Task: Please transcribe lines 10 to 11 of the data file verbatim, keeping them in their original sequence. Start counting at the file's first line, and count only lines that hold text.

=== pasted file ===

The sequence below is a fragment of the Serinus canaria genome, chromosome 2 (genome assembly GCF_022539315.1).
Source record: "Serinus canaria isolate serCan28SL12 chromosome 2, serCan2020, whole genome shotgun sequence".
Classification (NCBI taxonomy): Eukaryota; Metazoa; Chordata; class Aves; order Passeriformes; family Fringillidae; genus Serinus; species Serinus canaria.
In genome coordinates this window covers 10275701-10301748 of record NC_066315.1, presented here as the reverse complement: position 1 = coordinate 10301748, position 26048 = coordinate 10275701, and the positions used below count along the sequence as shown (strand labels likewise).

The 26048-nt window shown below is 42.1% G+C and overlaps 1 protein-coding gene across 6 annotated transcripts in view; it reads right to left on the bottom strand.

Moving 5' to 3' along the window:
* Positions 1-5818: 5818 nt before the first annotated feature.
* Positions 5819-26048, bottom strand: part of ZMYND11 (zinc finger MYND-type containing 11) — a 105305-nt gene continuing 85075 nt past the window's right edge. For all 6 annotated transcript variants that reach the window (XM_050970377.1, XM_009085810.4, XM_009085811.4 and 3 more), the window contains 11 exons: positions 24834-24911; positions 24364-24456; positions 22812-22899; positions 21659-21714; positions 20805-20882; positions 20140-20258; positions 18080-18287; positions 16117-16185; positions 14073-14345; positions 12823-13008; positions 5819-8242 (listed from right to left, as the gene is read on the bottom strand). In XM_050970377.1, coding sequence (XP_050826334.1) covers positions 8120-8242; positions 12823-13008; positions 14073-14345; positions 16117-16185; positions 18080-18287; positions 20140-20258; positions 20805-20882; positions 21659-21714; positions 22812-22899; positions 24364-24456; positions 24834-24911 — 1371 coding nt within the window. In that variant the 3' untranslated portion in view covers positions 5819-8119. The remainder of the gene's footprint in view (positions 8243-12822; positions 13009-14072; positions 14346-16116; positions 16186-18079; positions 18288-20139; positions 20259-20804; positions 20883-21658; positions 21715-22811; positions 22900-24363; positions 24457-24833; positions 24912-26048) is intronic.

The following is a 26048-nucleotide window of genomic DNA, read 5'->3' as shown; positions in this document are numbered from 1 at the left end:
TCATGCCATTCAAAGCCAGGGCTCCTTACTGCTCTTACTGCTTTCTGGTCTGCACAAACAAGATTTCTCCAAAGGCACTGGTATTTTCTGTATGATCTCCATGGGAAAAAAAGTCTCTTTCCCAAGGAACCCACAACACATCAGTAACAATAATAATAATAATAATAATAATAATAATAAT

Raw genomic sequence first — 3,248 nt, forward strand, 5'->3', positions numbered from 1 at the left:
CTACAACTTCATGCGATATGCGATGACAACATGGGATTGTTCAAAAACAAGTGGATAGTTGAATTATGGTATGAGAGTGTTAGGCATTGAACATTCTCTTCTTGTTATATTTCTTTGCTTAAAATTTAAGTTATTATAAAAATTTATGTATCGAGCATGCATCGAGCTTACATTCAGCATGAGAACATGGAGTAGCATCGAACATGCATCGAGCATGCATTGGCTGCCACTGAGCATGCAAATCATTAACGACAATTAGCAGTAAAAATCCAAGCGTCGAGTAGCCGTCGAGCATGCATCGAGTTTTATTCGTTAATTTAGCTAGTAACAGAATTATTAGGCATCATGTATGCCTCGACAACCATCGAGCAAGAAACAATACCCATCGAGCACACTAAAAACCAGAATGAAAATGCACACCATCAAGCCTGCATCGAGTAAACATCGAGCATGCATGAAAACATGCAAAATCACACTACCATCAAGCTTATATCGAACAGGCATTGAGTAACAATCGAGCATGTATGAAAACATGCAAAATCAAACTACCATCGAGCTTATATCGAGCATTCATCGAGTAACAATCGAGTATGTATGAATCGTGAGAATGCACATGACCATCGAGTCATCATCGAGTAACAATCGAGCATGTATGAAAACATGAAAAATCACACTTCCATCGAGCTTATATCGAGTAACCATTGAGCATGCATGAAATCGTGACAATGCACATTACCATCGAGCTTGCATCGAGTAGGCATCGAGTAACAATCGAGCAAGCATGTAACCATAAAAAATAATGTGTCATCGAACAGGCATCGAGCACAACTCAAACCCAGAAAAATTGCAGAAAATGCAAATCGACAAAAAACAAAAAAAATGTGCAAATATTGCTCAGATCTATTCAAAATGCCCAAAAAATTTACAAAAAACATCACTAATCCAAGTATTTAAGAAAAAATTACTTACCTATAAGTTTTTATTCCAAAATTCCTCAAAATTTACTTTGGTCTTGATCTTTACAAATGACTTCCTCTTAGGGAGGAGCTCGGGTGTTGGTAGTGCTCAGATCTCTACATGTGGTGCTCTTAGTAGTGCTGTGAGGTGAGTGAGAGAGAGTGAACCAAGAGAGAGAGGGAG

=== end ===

TCATGCCATTCAAAGCCAGGGCTCCTTACTGCTCTTACTGCTTTCTGGTCTGCACAAACAAGATTTCTCCAAAGGCACTGGTATTTTCTGTATGATCTCCATGGGAAAAAAAGTCTCTTTCCCAAGGAACCCACAACACATCAGTAACAATAATAATAATAATAATAATAATAATAATAAT

Raw genomic sequence first — 3,248 nt, forward strand, 5'->3', positions numbered from 1 at the left: